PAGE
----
Denmark will spend nearly 60 million kroner on a new anti-radicalisation plan, after it was passed through parliament on a near unanimous vote.
The initiative includes better funding for prisons, a special hotline for people to call if they have concerns family members or friends could become radicalised and so-called “exit centres” for people who have been part of Islamist groups in Iraq and Syria.
Justice Minister Mette Frederiksen explained that parliament had agreed Denmark needed to introduce an effective anti-radicalisation plan to solve Islamist-related problems that the country is currently experiencing, particularly among younger citizens.
She said special focus would be put on preventing young people getting caught up in such environments, but pointed out that they were fully aware that if someone did get involved in such situations, they needed to have a plan in place to help them get away from it.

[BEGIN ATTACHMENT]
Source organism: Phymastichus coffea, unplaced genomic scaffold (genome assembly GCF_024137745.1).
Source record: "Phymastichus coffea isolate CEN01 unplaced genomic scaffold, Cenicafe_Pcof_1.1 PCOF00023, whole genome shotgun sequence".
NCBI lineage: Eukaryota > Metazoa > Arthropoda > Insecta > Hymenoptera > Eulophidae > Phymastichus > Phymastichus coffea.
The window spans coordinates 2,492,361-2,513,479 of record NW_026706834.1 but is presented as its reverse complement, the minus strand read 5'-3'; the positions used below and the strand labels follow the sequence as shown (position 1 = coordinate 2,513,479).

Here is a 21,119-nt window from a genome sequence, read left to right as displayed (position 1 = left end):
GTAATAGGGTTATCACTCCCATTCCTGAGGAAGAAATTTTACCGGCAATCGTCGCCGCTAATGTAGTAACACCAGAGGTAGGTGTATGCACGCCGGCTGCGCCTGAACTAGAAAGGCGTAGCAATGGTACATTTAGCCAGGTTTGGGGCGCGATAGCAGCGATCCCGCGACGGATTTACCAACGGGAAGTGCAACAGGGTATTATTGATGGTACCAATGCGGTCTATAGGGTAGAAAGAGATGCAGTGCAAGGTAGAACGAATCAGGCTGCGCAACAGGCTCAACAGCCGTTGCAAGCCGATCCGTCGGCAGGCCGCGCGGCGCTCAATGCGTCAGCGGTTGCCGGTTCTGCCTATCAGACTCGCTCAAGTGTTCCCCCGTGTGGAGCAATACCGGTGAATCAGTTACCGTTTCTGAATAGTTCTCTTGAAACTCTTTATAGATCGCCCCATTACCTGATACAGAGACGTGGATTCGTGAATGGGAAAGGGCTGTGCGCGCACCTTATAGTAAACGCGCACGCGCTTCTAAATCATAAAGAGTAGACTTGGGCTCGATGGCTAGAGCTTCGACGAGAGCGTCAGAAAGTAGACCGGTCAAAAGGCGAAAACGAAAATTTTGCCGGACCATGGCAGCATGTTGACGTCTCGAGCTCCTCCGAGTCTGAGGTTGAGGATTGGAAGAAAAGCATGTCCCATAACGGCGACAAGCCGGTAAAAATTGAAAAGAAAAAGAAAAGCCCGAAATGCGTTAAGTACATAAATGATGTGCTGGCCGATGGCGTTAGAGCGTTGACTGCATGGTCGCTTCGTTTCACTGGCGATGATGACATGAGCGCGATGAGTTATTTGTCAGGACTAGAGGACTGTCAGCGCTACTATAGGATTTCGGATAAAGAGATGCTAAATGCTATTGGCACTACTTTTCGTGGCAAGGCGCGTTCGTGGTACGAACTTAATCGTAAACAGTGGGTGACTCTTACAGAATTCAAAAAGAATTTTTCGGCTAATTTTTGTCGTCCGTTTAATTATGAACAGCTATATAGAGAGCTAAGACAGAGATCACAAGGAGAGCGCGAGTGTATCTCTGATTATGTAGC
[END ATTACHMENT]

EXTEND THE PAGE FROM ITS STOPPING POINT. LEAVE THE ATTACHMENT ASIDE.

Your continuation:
The plan was first proposed in August and has been a strong point of debate ever since, with the right-wing Venstre Party advocating tougher regulations like exit permits for Danish residents suspected of partaking in jihadism.
However, a proposal to request the assistance of local imams has been scrapped because of the far-right Danish People’s Party’s objection to it. The far-left Red Green Alliance was the sole party to vote for the plan.